# Some Analysis proofs (complete, just need a check)

1. Nov 7, 2008

### TaylorWatts

1. The problem statement, all variables and given/known data

Suppose f >= 0, f is continuous on [a,b], and {integral from a to b} f(x)dx = 0.

Prove that f(x) = 0 for all x in [a,b]

2. Relevant equations

3. The attempt at a solution

Suppose there exists p in [a,b] s.t. f(p) > 0.

Let epsilon = f(p) / 2 > 0.

The continuity of f implies:

there exists & > 0 s.t. |x-p| < & implies |f(x) - f (p)| < f(p) / 2.

Then there exists [x1, x2] contained inside both [a,b] and [p-&, p+&] AND p is an element of [x1, x2].

Then if x is in [x1, x2], |f(x) - f(p)| < f(p) / 2.

Which means for all x, f(x) > f(p) / 2.

And since [x1, x2] is compact and f is continuous, there exists q in [x1, x2] s.t. f(q) = inf of f(x). But since f(q) >= 0, that means:

Sup Sum i=1 to n of mi * delta xi > 0 (mi are the respective infs).

Therefore integral f(x)dx from a to b > 0.

1. The problem statement, all variables and given/known data

Let f(x) = 0 for irrational x, let f(x) = 1 for rational x, prove that f is not Riemann integrable on [a,b] for any a < b.

2. Relevant equations

3. The attempt at a solution

Let [x1, x2] be in the set of partitions of [a,b].

Then there exist c in [x1, x2] s.t. f(c) = 1 (between any two real numbers is a rational number, since the rational numbers are dense in the reals).

Also, there exists d in [x1, x2] s.t. f(d) = 0 (same logic for irrationals).

=> mi = 0 and Mi = 1. (mi = inf, Mi = sup of the respective interval).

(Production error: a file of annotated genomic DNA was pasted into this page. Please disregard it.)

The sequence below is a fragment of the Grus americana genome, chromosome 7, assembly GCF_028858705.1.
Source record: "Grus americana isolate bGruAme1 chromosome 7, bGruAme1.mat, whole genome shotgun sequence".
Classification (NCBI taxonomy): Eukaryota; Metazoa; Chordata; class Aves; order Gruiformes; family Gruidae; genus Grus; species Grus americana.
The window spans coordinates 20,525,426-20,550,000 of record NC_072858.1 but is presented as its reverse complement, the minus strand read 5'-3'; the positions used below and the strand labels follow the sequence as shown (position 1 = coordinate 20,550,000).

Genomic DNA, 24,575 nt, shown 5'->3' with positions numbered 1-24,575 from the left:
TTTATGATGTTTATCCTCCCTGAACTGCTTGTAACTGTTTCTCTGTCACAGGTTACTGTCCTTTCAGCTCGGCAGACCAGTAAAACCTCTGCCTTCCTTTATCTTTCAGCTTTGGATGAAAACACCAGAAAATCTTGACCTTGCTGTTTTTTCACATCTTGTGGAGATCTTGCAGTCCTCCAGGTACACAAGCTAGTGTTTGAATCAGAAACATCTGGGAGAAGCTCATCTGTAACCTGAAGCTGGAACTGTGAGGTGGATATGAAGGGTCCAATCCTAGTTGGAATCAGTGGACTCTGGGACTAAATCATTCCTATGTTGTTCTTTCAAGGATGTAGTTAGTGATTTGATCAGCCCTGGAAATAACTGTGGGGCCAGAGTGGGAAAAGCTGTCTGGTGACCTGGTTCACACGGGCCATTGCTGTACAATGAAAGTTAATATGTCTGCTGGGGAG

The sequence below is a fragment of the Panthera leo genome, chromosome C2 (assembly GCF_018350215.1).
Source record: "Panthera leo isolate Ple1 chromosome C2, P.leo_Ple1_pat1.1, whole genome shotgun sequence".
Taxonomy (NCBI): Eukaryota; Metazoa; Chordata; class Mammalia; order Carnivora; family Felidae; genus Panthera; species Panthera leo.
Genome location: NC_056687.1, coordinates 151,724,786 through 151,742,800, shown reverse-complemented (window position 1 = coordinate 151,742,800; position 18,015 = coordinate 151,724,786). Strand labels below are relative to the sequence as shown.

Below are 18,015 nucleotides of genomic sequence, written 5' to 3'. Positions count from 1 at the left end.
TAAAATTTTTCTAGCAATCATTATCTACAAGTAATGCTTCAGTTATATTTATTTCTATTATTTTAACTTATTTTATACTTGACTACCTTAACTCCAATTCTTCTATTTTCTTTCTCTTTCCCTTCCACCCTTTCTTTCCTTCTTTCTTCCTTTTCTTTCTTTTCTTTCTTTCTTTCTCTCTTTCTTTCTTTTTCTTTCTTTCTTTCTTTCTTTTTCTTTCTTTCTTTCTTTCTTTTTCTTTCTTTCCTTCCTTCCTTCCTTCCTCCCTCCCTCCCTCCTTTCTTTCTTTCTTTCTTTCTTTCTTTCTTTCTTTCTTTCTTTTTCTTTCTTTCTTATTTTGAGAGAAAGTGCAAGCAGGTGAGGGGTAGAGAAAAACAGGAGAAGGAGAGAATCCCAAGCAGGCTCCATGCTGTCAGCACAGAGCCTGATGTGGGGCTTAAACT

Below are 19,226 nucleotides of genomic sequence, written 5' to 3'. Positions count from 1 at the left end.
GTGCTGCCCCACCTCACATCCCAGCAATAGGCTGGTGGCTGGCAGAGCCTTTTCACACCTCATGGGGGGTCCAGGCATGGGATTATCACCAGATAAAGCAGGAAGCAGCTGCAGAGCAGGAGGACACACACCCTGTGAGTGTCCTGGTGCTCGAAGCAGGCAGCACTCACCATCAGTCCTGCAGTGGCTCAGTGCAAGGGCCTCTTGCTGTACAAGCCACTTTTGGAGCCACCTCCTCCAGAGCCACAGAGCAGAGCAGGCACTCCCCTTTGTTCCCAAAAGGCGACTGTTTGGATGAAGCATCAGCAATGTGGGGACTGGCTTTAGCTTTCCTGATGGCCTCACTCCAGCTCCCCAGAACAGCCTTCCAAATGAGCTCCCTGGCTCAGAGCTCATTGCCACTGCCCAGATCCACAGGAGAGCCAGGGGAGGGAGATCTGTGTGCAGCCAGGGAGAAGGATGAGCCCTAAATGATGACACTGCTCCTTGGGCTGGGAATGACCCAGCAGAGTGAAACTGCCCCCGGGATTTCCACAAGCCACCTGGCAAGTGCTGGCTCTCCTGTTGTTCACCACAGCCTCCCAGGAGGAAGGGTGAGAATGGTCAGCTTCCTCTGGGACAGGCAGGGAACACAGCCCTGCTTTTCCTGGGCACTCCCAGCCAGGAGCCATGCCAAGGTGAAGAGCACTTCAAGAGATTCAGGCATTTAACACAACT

therefore, inf sum from i=1 to n Mi * delta xi > sup sum from i=1 to n mi * delta xi.

therefore, f is not Riemann integrable.

1. The problem statement, all variables and given/known data

Suppose f is a bounded real function on [a,b] and f^2 is Riemann integrable. Does it follow that f is Riemann integrable? Does the answer change if we assume f^3 is Riemann integrable?

2. Relevant equations

3. The attempt at a solution

No. Let f(x) = 1 if rational, -1 if irrational.

Then f^2(x) = 1 for all x.

ie (mi)^2 = (Mi)^2 then just follow the same definition as in the previous problem. But f is not integrable because mi < Mi (always).

It changes if f^3 is Riemann integrable (it's now true). Because (mi) ^ 3 = (Mi) ^ 3 if and only if mi = Mi.

2. Nov 7, 2008

### Dick

Without checking every detail of every line, yes, you have the right idea on all of these. 1) if f(x) is positive anywhere then the integral must be positive because x is positive on some interval. 2) The max values are 1 and the min values are 0 on any interval. Upper sums and lower sums can't have a mutual limit. 3) For f^2. Not true. You have exactly the right counter example. For f^3, right, the cube function has a continuous inverse.